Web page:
Carleton-Smith insisted that his forces had "taken the sting out of the Taliban for 2008". But his brigade has sustained heavy losses in the southern province of Helmand in the past six months, with 32 killed and 170 injured. In an interview with The Sunday Times, he added his voice to a growing number of people arguing that the conflict in Afghanistan could be resolved only through a political settlement that could include the Taliban.

"We want to change the nature of the debate from one where disputes are settled through the barrel of the gun to one where it is done through negotiations," Carleton-Smith said.

"If the Taliban were prepared to sit on the other side of the table and talk about a political settlement, then that's precisely the sort of progress that concludes insurgencies like this. That shouldn't make people uncomfortable."

Last week Gulab Mangal, the governor of Helmand, said the Taliban controlled more than half the province despite the increased presence of British forces.

Saturday, October 04, 2008

British Ambassador quoted on Afghanistan - "acceptable dictator" best option

Afghan ‘Dictator’ Proposed in Leaked Cable


Published: October 3, 2008

PARIS — A coded French diplomatic cable leaked to a French newspaper quotes the British ambassador in Afghanistan as predicting that the NATO-led military campaign against the Taliban will fail. That was not all. The best solution for the country, the ambassador said, would be installing an “acceptable dictator,” according to the newspaper.

“The current situation is bad, the security situation is getting worse, so is corruption, and the government has lost all trust,” the British envoy, Sherard Cowper-Coles, was quoted as saying by the author of the cable, François Fitou, the French deputy ambassador to Kabul.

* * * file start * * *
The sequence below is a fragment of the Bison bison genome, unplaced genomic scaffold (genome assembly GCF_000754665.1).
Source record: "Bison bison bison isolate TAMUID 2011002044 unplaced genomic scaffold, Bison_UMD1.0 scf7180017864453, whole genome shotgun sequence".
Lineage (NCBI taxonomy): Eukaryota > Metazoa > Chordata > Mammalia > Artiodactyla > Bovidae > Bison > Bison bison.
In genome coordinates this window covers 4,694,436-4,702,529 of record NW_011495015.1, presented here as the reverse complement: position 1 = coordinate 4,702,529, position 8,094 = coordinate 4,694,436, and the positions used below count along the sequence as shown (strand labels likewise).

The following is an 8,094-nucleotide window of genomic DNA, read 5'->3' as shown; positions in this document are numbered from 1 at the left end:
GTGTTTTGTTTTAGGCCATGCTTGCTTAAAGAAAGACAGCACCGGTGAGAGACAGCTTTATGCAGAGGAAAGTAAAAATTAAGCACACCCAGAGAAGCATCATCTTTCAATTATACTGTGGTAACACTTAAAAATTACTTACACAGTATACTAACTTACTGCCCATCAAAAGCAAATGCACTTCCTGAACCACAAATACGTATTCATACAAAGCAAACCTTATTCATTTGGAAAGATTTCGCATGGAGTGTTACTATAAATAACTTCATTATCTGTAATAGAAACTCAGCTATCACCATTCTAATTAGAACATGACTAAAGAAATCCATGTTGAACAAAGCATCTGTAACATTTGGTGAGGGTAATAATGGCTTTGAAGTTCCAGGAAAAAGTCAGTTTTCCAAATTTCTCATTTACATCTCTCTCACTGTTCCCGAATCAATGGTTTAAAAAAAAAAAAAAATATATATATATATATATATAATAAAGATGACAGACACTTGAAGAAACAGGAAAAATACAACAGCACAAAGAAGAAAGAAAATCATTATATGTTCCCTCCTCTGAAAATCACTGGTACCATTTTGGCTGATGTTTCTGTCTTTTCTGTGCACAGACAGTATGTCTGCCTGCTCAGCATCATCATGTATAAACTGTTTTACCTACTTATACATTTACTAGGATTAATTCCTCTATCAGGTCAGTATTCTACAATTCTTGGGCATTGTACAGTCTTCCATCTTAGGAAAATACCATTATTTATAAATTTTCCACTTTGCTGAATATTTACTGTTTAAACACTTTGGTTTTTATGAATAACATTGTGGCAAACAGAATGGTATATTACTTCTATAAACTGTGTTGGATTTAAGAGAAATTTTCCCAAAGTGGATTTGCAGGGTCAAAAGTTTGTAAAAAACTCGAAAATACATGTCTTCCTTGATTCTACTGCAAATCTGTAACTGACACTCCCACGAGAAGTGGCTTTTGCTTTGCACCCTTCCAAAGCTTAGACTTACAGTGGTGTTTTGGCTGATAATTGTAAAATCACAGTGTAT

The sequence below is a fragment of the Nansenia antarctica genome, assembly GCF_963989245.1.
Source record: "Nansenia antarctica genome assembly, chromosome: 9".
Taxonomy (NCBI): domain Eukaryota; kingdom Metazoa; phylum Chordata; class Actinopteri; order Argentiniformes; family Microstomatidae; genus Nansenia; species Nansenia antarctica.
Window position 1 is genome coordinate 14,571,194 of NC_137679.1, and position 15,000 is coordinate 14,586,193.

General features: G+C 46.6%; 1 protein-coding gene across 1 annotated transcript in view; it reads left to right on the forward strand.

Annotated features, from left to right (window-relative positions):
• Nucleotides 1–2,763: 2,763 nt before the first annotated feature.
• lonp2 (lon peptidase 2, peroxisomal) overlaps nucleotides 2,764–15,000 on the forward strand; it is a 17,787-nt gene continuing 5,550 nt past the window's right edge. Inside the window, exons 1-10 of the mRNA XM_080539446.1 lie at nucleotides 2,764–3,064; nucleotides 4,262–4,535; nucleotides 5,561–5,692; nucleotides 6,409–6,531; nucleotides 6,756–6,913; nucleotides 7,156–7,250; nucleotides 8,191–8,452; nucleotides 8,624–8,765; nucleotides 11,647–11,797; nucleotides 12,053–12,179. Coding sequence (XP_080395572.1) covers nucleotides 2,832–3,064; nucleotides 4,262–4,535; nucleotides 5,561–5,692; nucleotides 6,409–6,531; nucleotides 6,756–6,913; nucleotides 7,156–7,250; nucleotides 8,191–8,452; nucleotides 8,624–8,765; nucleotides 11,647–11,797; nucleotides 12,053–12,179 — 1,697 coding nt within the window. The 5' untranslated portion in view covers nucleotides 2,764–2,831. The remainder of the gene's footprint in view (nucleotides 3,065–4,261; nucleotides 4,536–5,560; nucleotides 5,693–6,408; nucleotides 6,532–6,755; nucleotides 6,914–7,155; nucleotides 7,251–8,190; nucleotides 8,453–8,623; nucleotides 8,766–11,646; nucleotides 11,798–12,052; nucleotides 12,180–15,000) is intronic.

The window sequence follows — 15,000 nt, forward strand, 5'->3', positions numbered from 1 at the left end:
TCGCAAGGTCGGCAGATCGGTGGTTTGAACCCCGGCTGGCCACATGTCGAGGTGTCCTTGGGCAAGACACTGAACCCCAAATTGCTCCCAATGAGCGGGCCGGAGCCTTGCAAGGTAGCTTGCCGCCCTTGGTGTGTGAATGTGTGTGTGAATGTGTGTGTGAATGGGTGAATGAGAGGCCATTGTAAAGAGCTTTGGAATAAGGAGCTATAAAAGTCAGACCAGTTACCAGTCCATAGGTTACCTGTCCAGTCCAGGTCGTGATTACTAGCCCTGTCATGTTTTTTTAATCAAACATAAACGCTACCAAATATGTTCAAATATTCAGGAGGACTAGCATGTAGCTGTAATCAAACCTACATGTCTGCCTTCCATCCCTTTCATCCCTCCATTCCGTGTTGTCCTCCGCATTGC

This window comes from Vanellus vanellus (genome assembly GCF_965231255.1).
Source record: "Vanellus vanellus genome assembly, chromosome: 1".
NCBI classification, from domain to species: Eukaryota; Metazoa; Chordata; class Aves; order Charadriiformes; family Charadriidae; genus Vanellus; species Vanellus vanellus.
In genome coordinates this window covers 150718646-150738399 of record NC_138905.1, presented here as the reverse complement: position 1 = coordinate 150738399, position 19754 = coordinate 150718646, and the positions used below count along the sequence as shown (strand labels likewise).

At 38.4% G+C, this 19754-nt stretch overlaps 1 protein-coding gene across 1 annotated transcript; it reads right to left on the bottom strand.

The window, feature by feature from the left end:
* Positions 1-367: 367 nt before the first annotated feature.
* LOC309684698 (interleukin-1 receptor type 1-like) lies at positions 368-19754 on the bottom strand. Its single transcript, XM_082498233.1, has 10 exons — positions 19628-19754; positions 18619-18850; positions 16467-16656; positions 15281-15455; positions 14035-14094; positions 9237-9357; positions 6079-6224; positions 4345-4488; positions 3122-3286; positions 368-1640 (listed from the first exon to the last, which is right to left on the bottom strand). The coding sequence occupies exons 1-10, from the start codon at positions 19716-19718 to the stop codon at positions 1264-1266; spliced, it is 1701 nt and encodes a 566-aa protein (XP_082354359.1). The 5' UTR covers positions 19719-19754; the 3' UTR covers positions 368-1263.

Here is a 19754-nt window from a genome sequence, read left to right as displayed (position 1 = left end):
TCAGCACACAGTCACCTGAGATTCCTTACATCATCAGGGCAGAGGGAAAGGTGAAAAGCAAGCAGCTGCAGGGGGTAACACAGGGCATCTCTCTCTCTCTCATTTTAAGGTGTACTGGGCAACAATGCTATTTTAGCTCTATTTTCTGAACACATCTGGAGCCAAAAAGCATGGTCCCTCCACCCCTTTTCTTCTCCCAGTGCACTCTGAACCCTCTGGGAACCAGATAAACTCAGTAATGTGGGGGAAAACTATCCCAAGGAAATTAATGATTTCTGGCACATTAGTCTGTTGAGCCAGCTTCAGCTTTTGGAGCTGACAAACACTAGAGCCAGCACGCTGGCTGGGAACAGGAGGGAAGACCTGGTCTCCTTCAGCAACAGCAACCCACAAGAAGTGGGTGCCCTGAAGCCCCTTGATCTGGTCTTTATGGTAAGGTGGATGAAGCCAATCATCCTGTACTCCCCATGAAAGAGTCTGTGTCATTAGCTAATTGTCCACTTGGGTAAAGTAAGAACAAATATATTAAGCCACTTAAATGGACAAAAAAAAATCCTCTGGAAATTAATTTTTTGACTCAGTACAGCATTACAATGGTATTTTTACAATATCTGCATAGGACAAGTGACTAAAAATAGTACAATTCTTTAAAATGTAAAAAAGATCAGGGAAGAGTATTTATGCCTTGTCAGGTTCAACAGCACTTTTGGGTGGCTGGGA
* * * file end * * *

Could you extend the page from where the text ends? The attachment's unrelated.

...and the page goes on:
The two-page cable — which was sent to the Élysée Palace and the French Foreign Ministry on Sept. 2, and was leaked to the investigative and satirical weekly Le Canard Enchaîné, which printed excerpts in its Wednesday issue — said that the NATO-led military presence was making it harder to stabilize the country.

“The presence of the coalition, in particular its military presence, is part of the problem, not part of its solution,” Sir Sherard was quoted as saying. “Foreign forces are the lifeline of a regime that would rapidly collapse without them. As such, they slow down and complicate a possible emergence from the crisis.”

Within 5 to 10 years, the only “realistic” way to unite Afghanistan would be for it to be “governed by an acceptable dictator,” the cable said, adding, “We should think of preparing our public opinion” for such an outcome.

Sir Sherard, as quoted, was critical of both American presidential candidates, who have vowed, if elected, to substantially increase American military support for Afghanistan to fight the Taliban.

In the short run, “It is the American presidential candidates who must be dissuaded from getting further bogged down in Afghanistan,” he is quoted as saying.

On Wednesday, General David D. McKiernan, the senior American military commander in Afghanistan, called on NATO to send more troops and other support as soon as possible to counter the insurgency.

British officials said that the comments attributed to Sir Sherard were distorted and did not reflect official British policy.